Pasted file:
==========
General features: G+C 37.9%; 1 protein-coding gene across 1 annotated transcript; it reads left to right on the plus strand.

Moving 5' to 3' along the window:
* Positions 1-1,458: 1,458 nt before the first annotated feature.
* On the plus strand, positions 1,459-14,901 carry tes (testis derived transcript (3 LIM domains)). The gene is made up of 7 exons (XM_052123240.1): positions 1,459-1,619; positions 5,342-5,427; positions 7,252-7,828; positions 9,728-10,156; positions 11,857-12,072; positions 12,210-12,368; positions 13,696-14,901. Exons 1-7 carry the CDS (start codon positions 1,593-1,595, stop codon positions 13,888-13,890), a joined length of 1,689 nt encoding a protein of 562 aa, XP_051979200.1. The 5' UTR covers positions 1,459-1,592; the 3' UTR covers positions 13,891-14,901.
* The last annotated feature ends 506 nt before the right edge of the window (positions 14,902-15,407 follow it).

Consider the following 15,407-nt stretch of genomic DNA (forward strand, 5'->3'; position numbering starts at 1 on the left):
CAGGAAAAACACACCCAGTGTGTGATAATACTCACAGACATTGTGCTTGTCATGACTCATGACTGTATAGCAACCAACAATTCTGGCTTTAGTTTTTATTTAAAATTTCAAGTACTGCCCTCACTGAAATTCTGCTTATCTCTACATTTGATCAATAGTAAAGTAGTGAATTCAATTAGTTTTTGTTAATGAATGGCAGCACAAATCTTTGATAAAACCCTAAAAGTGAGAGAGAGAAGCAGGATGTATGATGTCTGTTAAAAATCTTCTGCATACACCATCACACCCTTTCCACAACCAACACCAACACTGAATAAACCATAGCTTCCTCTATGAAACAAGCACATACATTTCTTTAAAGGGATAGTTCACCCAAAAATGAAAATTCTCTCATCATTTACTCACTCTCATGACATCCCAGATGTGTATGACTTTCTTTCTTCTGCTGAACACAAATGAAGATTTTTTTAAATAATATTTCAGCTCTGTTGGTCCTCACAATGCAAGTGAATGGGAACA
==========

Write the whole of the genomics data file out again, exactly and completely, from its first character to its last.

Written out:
General features: G+C 37.9%; 1 protein-coding gene across 1 annotated transcript; it reads left to right on the plus strand.

Moving 5' to 3' along the window:
* Positions 1-1,458: 1,458 nt before the first annotated feature.
* On the plus strand, positions 1,459-14,901 carry tes (testis derived transcript (3 LIM domains)). The gene is made up of 7 exons (XM_052123240.1): positions 1,459-1,619; positions 5,342-5,427; positions 7,252-7,828; positions 9,728-10,156; positions 11,857-12,072; positions 12,210-12,368; positions 13,696-14,901. Exons 1-7 carry the CDS (start codon positions 1,593-1,595, stop codon positions 13,888-13,890), a joined length of 1,689 nt encoding a protein of 562 aa, XP_051979200.1. The 5' UTR covers positions 1,459-1,592; the 3' UTR covers positions 13,891-14,901.
* The last annotated feature ends 506 nt before the right edge of the window (positions 14,902-15,407 follow it).

Consider the following 15,407-nt stretch of genomic DNA (forward strand, 5'->3'; position numbering starts at 1 on the left):
CAGGAAAAACACACCCAGTGTGTGATAATACTCACAGACATTGTGCTTGTCATGACTCATGACTGTATAGCAACCAACAATTCTGGCTTTAGTTTTTATTTAAAATTTCAAGTACTGCCCTCACTGAAATTCTGCTTATCTCTACATTTGATCAATAGTAAAGTAGTGAATTCAATTAGTTTTTGTTAATGAATGGCAGCACAAATCTTTGATAAAACCCTAAAAGTGAGAGAGAGAAGCAGGATGTATGATGTCTGTTAAAAATCTTCTGCATACACCATCACACCCTTTCCACAACCAACACCAACACTGAATAAACCATAGCTTCCTCTATGAAACAAGCACATACATTTCTTTAAAGGGATAGTTCACCCAAAAATGAAAATTCTCTCATCATTTACTCACTCTCATGACATCCCAGATGTGTATGACTTTCTTTCTTCTGCTGAACACAAATGAAGATTTTTTTAAATAATATTTCAGCTCTGTTGGTCCTCACAATGCAAGTGAATGGGAACA